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Arizona hands No. 15 WSU second loss of the season, 58-37

Khalil Tate and the Wildcats couldn’t be stopped, and WSU has a QB controversy after Luke Falk is benched again.

Washington State v Arizona Photo by Jennifer Stewart/Getty Images

The No. 15 Washington State Cougars were embarrassed in for the second consecutive time on the road, falling this time to the surging Arizona Wildcats and their explosive offense, 58-37.

There was a lot of hope on our end that the WSU “Speed D” would be able to contain Tate, who has more or less lit the college world on fire since coming onto the scene a few games ago. And there were moments where he and his teammates were contained, but not nearly enough of them — and it got worse as the game went on.

By the end, two big storylines emerged for WSU: The inability of the defense to prevent big plays, and the current mess at quarterback.

After yet another lackluster start to the game from the offense, in which Falk began 13-of-23 for 93 yards, Mike Leach did what he did against Boise State: Benched his record-setting quarterback in the second quarter. And for the second time, the offense found a spark under redshirt sophomore Tyler Hilinski.

Trailing 20-7 with about 2:30 to go in the first half, Hilinski marched the Cougs down the field behind passes of 11, nine, 13, 18, and 21 yards — the last to Kyle Sweet down to the Arizona six. Hilinski scrambled in on the next play into the end zone, and suddenly a game that felt like it was careening out of control was suddenly within a score.

Of course, it didn’t stay that way long; a botched squib kick on the ensuing kickoff put the Wildcats in field goal range with 1 second to play. And of course, the kicker calmly booted a 57-yarder through the uprights.

It was a metaphor for most of the remainder of the game. Although the Cougs did take the lead at 27-23 midway through the third quarter, they spent most of the rest of the night just out of reach of the Wildcats thanks to their offense, which has become one of the best in the nation.

When Alex Grinch took over as WSU’s defensive coordinator, the first move was to eliminate explosive plays. And it’s been a hallmark ever since: Coming into tonight’s game, the Cougs had given up just eight plays of more than 20 yards all season.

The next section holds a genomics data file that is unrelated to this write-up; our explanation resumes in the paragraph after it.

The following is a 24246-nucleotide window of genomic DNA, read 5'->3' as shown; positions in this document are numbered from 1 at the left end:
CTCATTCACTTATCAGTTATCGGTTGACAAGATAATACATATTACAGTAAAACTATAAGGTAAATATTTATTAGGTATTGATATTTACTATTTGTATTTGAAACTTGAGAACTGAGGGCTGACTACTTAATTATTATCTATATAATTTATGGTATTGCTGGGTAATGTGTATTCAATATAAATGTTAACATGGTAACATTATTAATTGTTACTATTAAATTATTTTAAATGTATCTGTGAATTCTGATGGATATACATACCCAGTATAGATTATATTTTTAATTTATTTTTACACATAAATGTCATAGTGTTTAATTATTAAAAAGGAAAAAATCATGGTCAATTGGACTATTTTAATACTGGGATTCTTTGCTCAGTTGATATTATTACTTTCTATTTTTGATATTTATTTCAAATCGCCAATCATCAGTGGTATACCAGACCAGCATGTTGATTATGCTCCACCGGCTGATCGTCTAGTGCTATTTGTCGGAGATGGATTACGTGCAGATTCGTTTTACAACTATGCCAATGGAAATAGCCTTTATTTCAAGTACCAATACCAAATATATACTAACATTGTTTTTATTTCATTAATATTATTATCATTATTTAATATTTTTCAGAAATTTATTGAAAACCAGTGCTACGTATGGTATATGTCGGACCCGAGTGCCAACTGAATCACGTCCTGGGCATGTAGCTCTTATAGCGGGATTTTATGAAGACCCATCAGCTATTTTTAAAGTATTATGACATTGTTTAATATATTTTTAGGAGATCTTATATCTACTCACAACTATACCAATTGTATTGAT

Arizona had nine. They racked up 585 yards, turning the Cougs around repeatedly with their option offense for an absurd 11.5 yards per play:

It was a duel the Cougs couldn’t win — not without stellar quarterback play to match Tate, who finished with 421 total yards (275 passing, 146 rushing) and three touchdowns.

Hilinski made plenty of positive plays, completing 45-of-61 for 509 yards and four total touchdowns. And to be frank, WSU wouldn’t have even been in the game without Hilinski doing what he did.

But it was Hilinski’s negative plays that kept WSU from ever truly having a chance to win. He threw four interceptions, two of which combined to deal the death blow.

With just under six minutes to go in the third quarter, the Cougs held Arizona to a three-and-out to get the ball back on their 21-yard-line. Hilinski found Tavares Martin Jr. for 24 yards on the first play, then found Dezmon Patmon down to the Arizona eight-yard-line. But on the next play, he was flushed right, and he committed the ultimate sin: Throwing back across his body, he was picked off in the end zone.

Two plays later, J.J. Taylor carried the ball 79 yards for a TD — he had 152 yards on 13 carries with two TDs. What could have been a 34-30 lead for WSU was a 37-27 deficit in the span of about 30 seconds.

Later, with WSU hanging on by a thread early in the fourth and trailing 44-30, Hilinski threw his fourth interception — a pick six that stretched the lead to 51-30, and the game was effectively over.

Despite that, Hilinski was left to finish the game. He did throw another TD, in which Tay Martin made an incredible move to break loose for 49 yards.

Which begs the question: Is this the last we’ve seen of Luke Falk, who is less than 200 yards away from the Pac-12 career passing record?

It’s going to be a very, very interesting week in Pullman.